25 September 1968 – Norman Macleod Paulsen was born on October 6, 1945, in Elmsford, NY. His mother said, “Ever since he was a little boy, he dreamed of flying.” He had enlisted in the Air Force and began his tour on August 3, 1968. He had the rank of First Lieutenant. On a mission
Donald O. Neary
“In January 1968, North Korea seized the USS Pueblo in international waters. The U.S. responded by calling up its reserve forces to provide a show of force. As a result, 2,000 members of the 140th Tactical Fighter Wing and its subordinate squadrons were deployed to South Korea, Greenland, Japan, Taiwan and a number of other locations throughout the world.
One of those squadrons, the 120th Tactical Fighter Squadron, was called to South Vietnam and was the first Air National Guard unit in-country.
“Every night the VC — the Viet Cong — would blow up the pipeline, and so his (the Intelligence Officer’s) first comments were, ‘they blew up the pipeline again last night,’ and that was going on … 230 times that I flew there,” said Neary.
Donald Neary was with the 120th Tactical Fighter Squadron from the COANG. Two of his buddies were lost while stationed at Phan Rang just two weeks before they were due to return home. [Capt. Perry H.] Jefferson was one of two COANG members lost in the Vietnam War. “The first, Maj. Clyde Seiler, was killed in action when his aircraft was shot down March 27, 1969, just seven days before Jefferson disappeared. Seiler’s remains were recovered a year and a half later, near the site where his F-100 Super Sabre jet crashed, but for 39 long years, the whereabouts of Jefferson remained a mystery. (1)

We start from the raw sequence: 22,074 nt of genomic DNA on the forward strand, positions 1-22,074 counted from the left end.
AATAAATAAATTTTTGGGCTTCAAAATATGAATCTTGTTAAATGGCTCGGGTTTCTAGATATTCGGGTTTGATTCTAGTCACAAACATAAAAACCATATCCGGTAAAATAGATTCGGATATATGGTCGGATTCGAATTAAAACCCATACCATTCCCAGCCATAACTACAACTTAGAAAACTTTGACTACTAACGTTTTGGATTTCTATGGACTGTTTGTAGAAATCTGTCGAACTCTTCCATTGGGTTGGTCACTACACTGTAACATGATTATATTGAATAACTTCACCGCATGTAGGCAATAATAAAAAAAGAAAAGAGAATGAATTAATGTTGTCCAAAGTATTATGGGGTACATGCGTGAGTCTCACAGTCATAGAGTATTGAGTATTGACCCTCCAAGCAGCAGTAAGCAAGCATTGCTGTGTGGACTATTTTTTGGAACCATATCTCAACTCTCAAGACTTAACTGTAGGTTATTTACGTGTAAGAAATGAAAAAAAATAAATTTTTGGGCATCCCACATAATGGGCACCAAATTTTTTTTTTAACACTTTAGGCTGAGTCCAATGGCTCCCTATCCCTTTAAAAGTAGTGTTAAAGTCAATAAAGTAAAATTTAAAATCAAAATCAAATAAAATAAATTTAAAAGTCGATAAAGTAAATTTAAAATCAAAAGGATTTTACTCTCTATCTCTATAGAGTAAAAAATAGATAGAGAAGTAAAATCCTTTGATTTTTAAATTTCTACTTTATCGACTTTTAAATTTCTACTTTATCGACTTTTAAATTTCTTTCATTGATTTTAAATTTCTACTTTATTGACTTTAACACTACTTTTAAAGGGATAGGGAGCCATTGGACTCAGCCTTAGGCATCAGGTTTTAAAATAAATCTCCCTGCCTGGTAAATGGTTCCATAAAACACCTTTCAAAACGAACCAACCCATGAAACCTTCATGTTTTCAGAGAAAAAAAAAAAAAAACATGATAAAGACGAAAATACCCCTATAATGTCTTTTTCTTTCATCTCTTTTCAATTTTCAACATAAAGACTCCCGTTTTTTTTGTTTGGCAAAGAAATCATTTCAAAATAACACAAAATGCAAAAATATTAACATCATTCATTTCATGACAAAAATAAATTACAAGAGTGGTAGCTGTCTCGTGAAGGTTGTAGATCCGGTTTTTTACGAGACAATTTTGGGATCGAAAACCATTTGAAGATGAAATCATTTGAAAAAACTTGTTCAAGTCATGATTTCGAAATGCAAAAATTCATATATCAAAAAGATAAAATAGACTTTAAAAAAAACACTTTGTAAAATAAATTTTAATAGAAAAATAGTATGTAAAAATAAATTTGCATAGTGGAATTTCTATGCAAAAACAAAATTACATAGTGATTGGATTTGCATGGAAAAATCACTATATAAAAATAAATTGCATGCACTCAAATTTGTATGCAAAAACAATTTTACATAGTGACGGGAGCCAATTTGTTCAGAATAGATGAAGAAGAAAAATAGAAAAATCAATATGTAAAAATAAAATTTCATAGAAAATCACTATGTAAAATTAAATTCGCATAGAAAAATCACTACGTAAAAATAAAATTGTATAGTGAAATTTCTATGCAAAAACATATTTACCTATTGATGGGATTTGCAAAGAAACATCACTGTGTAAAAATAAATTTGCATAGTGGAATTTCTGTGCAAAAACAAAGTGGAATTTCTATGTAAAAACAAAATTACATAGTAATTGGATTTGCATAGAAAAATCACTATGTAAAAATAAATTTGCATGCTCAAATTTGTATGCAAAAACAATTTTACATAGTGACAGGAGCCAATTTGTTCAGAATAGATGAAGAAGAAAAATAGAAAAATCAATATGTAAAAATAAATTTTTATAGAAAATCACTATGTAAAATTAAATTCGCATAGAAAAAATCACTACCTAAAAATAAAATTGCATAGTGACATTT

“We lost Perry Jefferson, not knowing at that time where he was or if he was going to be recovered,” said retired Col. Donald O. Neary, a former fighter pilot with the 120th TFS. “Clyde [Seiler], we knew because I saw what happened there, but Perry’s was different because it was an unknown thing,” said Neary, who was Seiler’s wingman on that fatal flight.
For Neary, Beabout, Rowan and many other COANG members who served during the Vietnam era, Jefferson’s status as missing in action festered like jungle rot.
I don’t say I gave up hope; there are a lot of remote possibilities,” said Neary. “But at the same time ….”
On April 2, 2008, representatives of the Colorado Air National Guard arrived at the Vietnam Veterans Memorial Wall in Washington, D.C., where they laid wreaths and rubbed Jefferson, Ecklund and Seiler’s names in quiet reflection. Then on April 3, Perry H. Jefferson’s remains were laid to rest with full military honors at Arlington National Cemetery.
Although the mystery of his death remains unsolved, one thing is certain: The burial of Jefferson’s remains helped bring a final measure of closure to the COANG family, a family that counts Jefferson’s brother and sister-in-law, Mike and Joy Jefferson, and his stepchildren Cindy Kuehl and Rick Berry, among its ranks. “(2)